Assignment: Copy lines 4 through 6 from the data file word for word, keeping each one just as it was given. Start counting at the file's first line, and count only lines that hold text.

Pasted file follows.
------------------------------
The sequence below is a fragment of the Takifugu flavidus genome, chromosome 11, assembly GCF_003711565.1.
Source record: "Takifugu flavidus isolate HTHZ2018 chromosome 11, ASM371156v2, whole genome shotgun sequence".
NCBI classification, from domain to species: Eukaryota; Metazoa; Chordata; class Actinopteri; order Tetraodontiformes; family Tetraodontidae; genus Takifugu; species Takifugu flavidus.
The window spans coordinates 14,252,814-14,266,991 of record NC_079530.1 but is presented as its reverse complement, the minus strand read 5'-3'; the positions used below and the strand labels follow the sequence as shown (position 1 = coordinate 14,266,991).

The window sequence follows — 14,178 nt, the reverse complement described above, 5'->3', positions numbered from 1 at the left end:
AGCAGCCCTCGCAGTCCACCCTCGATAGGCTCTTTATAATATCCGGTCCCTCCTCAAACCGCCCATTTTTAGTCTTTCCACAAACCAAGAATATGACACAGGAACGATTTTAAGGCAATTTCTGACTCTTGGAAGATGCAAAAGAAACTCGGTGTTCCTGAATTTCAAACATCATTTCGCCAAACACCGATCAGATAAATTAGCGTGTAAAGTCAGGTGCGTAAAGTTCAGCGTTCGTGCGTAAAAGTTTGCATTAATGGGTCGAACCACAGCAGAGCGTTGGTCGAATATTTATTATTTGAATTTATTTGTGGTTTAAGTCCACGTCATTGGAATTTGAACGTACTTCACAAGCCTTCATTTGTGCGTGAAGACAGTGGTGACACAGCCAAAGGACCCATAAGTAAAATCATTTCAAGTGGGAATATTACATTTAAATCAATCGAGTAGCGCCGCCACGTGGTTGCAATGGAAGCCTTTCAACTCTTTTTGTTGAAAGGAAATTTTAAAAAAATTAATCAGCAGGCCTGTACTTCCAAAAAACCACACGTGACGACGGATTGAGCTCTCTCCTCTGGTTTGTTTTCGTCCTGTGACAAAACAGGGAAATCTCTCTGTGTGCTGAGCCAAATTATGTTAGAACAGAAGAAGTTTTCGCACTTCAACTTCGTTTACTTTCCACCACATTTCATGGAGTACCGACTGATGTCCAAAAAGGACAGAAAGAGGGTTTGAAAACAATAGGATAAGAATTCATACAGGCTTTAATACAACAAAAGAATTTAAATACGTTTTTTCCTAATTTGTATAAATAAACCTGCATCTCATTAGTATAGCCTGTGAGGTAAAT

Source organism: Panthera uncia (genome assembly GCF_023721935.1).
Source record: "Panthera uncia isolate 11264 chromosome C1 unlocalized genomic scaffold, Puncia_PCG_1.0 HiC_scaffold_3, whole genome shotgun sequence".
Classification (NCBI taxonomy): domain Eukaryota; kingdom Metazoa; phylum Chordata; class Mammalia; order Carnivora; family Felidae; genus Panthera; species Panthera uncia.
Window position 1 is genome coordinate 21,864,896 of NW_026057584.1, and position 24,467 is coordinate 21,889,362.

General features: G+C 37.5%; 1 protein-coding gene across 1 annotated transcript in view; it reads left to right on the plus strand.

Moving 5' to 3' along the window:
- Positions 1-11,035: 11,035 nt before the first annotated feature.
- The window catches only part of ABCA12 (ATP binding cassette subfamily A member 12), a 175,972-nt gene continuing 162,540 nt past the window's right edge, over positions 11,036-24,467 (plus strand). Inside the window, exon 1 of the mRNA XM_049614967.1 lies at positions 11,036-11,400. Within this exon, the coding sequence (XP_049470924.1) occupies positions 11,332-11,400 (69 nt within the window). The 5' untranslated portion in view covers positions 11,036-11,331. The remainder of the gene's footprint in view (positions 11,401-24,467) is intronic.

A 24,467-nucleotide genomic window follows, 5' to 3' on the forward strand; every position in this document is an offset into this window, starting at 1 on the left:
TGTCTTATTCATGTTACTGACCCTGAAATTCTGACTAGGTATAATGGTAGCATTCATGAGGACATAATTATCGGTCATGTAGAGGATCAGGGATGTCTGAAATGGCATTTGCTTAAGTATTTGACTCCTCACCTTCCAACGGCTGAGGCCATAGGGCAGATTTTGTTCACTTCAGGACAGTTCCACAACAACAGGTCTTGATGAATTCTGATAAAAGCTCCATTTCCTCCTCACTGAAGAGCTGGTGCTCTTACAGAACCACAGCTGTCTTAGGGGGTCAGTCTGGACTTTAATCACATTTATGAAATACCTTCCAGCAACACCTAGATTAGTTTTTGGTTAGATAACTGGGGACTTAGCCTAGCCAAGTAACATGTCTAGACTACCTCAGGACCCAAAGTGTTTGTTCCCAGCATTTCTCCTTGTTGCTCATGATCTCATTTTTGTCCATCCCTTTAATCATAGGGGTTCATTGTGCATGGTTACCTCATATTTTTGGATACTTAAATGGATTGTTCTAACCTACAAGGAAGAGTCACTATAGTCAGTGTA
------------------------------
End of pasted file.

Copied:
The window spans coordinates 14,252,814-14,266,991 of record NC_079530.1 but is presented as its reverse complement, the minus strand read 5'-3'; the positions used below and the strand labels follow the sequence as shown (position 1 = coordinate 14,266,991).

The window sequence follows — 14,178 nt, the reverse complement described above, 5'->3', positions numbered from 1 at the left end:
AGCAGCCCTCGCAGTCCACCCTCGATAGGCTCTTTATAATATCCGGTCCCTCCTCAAACCGCCCATTTTTAGTCTTTCCACAAACCAAGAATATGACACAGGAACGATTTTAAGGCAATTTCTGACTCTTGGAAGATGCAAAAGAAACTCGGTGTTCCTGAATTTCAAACATCATTTCGCCAAACACCGATCAGATAAATTAGCGTGTAAAGTCAGGTGCGTAAAGTTCAGCGTTCGTGCGTAAAAGTTTGCATTAATGGGTCGAACCACAGCAGAGCGTTGGTCGAATATTTATTATTTGAATTTATTTGTGGTTTAAGTCCACGTCATTGGAATTTGAACGTACTTCACAAGCCTTCATTTGTGCGTGAAGACAGTGGTGACACAGCCAAAGGACCCATAAGTAAAATCATTTCAAGTGGGAATATTACATTTAAATCAATCGAGTAGCGCCGCCACGTGGTTGCAATGGAAGCCTTTCAACTCTTTTTGTTGAAAGGAAATTTTAAAAAAATTAATCAGCAGGCCTGTACTTCCAAAAAACCACACGTGACGACGGATTGAGCTCTCTCCTCTGGTTTGTTTTCGTCCTGTGACAAAACAGGGAAATCTCTCTGTGTGCTGAGCCAAATTATGTTAGAACAGAAGAAGTTTTCGCACTTCAACTTCGTTTACTTTCCACCACATTTCATGGAGTACCGACTGATGTCCAAAAAGGACAGAAAGAGGGTTTGAAAACAATAGGATAAGAATTCATACAGGCTTTAATACAACAAAAGAATTTAAATACGTTTTTTCCTAATTTGTATAAATAAACCTGCATCTCATTAGTATAGCCTGTGAGGTAAAT